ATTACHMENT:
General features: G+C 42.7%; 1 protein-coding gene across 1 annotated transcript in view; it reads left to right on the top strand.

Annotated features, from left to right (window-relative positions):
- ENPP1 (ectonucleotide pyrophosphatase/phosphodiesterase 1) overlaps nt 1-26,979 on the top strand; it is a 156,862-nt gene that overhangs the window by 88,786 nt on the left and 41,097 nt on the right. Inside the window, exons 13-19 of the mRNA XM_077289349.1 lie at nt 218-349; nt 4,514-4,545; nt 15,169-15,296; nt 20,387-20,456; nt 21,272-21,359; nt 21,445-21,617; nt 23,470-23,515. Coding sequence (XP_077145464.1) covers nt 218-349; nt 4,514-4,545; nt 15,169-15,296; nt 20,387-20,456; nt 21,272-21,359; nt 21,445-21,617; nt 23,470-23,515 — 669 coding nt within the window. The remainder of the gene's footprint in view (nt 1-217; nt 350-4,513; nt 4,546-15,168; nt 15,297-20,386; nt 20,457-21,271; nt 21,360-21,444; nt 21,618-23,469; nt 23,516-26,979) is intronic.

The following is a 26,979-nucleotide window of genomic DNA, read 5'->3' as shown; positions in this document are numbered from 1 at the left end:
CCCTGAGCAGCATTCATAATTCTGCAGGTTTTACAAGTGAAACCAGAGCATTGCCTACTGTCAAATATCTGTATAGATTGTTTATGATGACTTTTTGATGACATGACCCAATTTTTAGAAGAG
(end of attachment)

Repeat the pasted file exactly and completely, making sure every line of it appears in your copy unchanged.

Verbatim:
General features: G+C 42.7%; 1 protein-coding gene across 1 annotated transcript in view; it reads left to right on the top strand.

Annotated features, from left to right (window-relative positions):
- ENPP1 (ectonucleotide pyrophosphatase/phosphodiesterase 1) overlaps nt 1-26,979 on the top strand; it is a 156,862-nt gene that overhangs the window by 88,786 nt on the left and 41,097 nt on the right. Inside the window, exons 13-19 of the mRNA XM_077289349.1 lie at nt 218-349; nt 4,514-4,545; nt 15,169-15,296; nt 20,387-20,456; nt 21,272-21,359; nt 21,445-21,617; nt 23,470-23,515. Coding sequence (XP_077145464.1) covers nt 218-349; nt 4,514-4,545; nt 15,169-15,296; nt 20,387-20,456; nt 21,272-21,359; nt 21,445-21,617; nt 23,470-23,515 — 669 coding nt within the window. The remainder of the gene's footprint in view (nt 1-217; nt 350-4,513; nt 4,546-15,168; nt 15,297-20,386; nt 20,457-21,271; nt 21,360-21,444; nt 21,618-23,469; nt 23,516-26,979) is intronic.

The following is a 26,979-nucleotide window of genomic DNA, read 5'->3' as shown; positions in this document are numbered from 1 at the left end:
CCCTGAGCAGCATTCATAATTCTGCAGGTTTTACAAGTGAAACCAGAGCATTGCCTACTGTCAAATATCTGTATAGATTGTTTATGATGACTTTTTGATGACATGACCCAATTTTTAGAAGAG